Radiolucency 2 0 0 0
No changes 4 4 5 2
Radiopacity 0 2 1 4
*Metformin, **Plasma rich in growth factor

Data regarding clinical parameters of patients are displayed in Table 2 and Figure 4. Comparison of mean HPD, VPD and VCAL shoed differences between the four study groups from T0 to T4 by repeated measurement test. The clinical parameters did not improve significantly (First error was 0.05) (VCAL: P=0.088, VPD: P=0.945). However, there were significant differences between the groups from the beginning to the end of treatment (P<0.001).

Table 2.P-values in comparisons between the four treatment groups
Parameter T0 T1 T2 T3
GI* 0.261 0.104 0.271 0.101
*Gingival index

Clinical parameters by treatment group.

Comparison of mean GI between the four study groups from T0 to T4 by chi-squared and Friedman tests showed that the clinical parameters did not improve significantly (first error was 0.05) (Table 3).

Table 3.P-values in comparisons between the treatment groups
Parameters Control MF* PRGF** PRGF+MF
GI*** 0.001 0.001 0.001 0.001
*Metformin, **Plasma rich in growth factor, ***Gingival index


The present study was conducted on patients with moderate chronic periodontitis with two-wall intrabony periodontal defects. The study groups consisted of open flap debridement/metformin/PRGF/metformin + PRGF.

This results showed that treatment of two-walls intrabony defect with PRGF, MF or PRGF + MF did not significantly improve clinical parameters (VPD, VCAL and GI) in comparison with the control group; however, data improved significantly in each group from the beginning to the end of the study.

Radiographic changes showed statistically significant differences in PRGF + MF group 6 months after surgery.

Advantages of using PRGF instead of other PRP systems (the convenience of performing the technique, applicable in the office and in the hospital environment, need for a simpler and less expensive equipment, minimizing patient discomfort when taking blood because of the need for a small amount of blood, reducing the risk of infection and the minimum time required to prepare)9 were the reasons for using PRGF and metformin in two-wall intrabony periodontal defects.

Pradeep et al (2012) reviewed the efficacy of varying concentrations of subgingivally delivered metformin in the treatment of chronic periodontitis. They used 0.5%, 1% or 1.5% MF gel or placebo gel. The results showed that local delivery of MF into the periodontal pocket resulted in a significant increase in PD reduction, CAL gain and intrabony defect depth reduction compared to placebo as adjuncts to SRP 6 months after treatment.13 In the present study also 1% metformin was used. According to Haghpanah et al study ‏)2015), biofilm has the capacity for prolonged release of effective substances at the site of the lesion.10 This benefit led to use of this pharmaceutical form instead of metformin gel in this study.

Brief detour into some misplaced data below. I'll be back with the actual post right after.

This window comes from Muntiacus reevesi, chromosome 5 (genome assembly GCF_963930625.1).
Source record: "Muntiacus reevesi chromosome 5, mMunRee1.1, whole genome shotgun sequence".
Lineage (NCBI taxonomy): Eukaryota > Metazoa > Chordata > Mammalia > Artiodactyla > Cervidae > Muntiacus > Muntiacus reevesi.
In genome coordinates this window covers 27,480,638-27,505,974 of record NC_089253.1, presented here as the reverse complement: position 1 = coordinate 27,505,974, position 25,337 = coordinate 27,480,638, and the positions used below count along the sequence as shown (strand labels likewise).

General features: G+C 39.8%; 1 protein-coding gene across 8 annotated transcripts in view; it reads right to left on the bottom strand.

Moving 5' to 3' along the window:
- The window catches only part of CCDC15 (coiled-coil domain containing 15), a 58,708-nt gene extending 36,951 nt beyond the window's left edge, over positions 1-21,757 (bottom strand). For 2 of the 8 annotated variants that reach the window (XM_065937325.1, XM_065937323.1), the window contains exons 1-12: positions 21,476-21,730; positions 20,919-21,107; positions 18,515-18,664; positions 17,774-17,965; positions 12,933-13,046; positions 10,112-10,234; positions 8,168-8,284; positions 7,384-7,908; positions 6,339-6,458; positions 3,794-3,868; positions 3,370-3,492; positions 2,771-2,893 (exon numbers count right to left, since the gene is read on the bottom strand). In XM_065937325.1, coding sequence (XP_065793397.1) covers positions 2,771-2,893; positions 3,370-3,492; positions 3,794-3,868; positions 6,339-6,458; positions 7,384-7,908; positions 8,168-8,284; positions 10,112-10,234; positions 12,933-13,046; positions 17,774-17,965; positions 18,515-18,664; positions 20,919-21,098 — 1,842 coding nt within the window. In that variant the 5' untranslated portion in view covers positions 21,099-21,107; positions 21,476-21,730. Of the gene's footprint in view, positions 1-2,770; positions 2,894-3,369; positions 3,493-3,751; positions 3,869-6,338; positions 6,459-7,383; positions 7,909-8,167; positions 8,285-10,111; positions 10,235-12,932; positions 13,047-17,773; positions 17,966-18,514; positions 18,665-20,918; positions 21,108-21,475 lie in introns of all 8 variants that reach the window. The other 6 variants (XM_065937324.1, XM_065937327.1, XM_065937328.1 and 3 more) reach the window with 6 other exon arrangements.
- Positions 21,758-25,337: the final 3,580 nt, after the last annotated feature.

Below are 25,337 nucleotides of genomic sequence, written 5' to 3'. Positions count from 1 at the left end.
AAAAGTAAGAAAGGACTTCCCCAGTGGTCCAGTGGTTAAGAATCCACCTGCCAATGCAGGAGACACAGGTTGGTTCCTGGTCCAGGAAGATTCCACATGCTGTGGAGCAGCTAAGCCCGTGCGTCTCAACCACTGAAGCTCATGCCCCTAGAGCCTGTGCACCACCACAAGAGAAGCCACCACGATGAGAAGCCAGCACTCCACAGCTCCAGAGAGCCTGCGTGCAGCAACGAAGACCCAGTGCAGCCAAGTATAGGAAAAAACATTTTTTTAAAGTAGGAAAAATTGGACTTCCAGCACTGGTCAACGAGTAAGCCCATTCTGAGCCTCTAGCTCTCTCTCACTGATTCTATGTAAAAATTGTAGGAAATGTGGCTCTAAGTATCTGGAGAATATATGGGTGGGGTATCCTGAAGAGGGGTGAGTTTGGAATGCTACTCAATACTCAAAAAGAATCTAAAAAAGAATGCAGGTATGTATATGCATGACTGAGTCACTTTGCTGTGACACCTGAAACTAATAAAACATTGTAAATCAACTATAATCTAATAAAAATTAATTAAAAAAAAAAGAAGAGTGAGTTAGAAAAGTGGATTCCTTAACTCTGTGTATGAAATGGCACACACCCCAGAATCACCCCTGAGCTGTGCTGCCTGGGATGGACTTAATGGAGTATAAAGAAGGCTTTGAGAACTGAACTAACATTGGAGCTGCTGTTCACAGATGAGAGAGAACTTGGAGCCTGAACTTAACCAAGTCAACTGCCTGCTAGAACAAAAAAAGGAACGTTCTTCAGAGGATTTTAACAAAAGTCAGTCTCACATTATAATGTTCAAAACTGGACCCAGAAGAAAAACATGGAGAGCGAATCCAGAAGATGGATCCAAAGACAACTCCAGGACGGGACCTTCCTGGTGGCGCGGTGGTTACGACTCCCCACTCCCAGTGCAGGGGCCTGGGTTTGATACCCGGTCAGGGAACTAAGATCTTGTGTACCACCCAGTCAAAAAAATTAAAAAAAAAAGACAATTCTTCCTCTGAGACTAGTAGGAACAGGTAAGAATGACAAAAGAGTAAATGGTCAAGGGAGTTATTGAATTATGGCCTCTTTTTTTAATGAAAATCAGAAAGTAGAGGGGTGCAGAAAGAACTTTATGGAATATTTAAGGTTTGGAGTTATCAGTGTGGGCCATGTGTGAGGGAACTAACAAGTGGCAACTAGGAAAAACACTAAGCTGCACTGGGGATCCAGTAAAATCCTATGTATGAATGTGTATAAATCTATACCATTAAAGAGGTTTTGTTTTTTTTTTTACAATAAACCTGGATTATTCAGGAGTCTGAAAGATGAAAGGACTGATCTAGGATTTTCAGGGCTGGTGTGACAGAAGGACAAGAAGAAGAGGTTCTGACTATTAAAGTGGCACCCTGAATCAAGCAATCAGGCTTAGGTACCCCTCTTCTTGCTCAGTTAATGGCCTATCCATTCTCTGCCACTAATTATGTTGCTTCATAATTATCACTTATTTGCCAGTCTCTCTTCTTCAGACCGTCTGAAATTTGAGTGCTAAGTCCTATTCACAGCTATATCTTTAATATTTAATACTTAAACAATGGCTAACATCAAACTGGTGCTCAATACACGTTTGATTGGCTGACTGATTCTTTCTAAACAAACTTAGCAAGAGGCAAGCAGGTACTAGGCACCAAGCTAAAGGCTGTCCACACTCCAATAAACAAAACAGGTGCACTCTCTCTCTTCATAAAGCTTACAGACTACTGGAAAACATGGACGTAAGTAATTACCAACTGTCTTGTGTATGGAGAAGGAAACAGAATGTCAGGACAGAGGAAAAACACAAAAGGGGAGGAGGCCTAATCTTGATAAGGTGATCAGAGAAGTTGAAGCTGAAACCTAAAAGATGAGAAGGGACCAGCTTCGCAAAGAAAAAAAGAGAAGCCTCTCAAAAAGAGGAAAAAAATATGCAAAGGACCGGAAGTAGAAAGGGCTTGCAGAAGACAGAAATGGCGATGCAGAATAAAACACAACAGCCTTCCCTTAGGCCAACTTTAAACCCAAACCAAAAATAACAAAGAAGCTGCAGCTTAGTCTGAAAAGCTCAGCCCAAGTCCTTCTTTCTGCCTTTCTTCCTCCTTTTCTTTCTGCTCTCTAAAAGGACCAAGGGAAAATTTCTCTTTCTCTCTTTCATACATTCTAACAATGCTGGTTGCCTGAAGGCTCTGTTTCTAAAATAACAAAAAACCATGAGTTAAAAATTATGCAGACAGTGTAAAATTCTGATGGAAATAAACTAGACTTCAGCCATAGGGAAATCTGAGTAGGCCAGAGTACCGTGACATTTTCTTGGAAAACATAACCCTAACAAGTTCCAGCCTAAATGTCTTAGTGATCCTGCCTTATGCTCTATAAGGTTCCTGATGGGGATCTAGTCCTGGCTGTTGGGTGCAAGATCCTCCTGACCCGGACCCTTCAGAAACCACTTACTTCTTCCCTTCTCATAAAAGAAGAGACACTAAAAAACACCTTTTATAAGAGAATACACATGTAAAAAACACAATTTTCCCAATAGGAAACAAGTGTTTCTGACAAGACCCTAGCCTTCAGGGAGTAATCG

Pradeep et al (2015) investigated the effect of platelet-rich fibrin with 1% metformin for the treatment of intrabony defects in chronic periodontitis. The results showed that PRF + 1% MF group exhibited greater improvements in clinical parameters, with greater percentage of radiographic defect depth reduction compared to MF, PRF, or debridement alone in the treatment of intrabony defects.14 In the present study also, use of MF with PRGF was effective in improving the level of the clinical parameters;‏ however, it was not significant compared with other groups. This difference in outcome is probably due to a smaller sample size in the present study.

In terms of radiographic changes, significant improvements were shown in MF + PRGF group; however, most of the defects in the MF and PRGF groups had no radiographic changes and two defects in the control group showed radiolucency, which might be the reason for the significance of radiographic changes unlike the clinical parameters.

In‏ many studies evaluating the effect of PRGF on‏ bone regeneration, PRGF was used in combination with‏ autografts. This results in transportation of vital cells in‏ the defect2,15,16 a nd tissue regeneration only occurs in‏ sites with vital cells, affected by signaling molecules‏ such as growth factors.17 Unlike large intrabony defects in previous studies,2,15,16 smaller periodontal defects were treated in this study. It was assumed that the vital‏ cells surrounding the intrabony lesion provide sufficient‏ cells for the growth factors in PRGF; therefore, in the present study no‏ additional bone materials or autografts were used. For‏ future studies, it is recommended to evaluate the effect‏ of PRGF in combination with autografts.


Use of PRGF with 1% metformin in two-wall intrabony periodontal defects was effective in improving clinical parameters but this effect did not differ from other groups. However, in term of radiographic changes there were no significant improvements.

Conflict of Interests

The authors declare that they have no conflict of interests, real or perceived, financial or non-financial in

Authors’ contributions

The study was planned by NJ and SH. Data collection was carried out by SHKH; statistical analyses and interpretation of data were carried out by MH; The manuscript was prepared by SHKH and edited by NJ and SH; All the authors critically revised the manuscript for intellectual content. All the authors have read and approved the final manuscript for submission.


This study was supported by the Research Council of Babol University of Medical Sciences. The authors would like to thank the Council for assisting in carrying out this study.


This study was a part of research project (Grant No. 964449) which was supported and funded by Babol University of Medical Sciences.

Ethics approval

This study was approved by the ethical committee of university(MUBABOL.REC.1396.49).


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Submitted: 30 Jun 2018
Accepted: 15 Jan 2019
First published online: 08 May 2019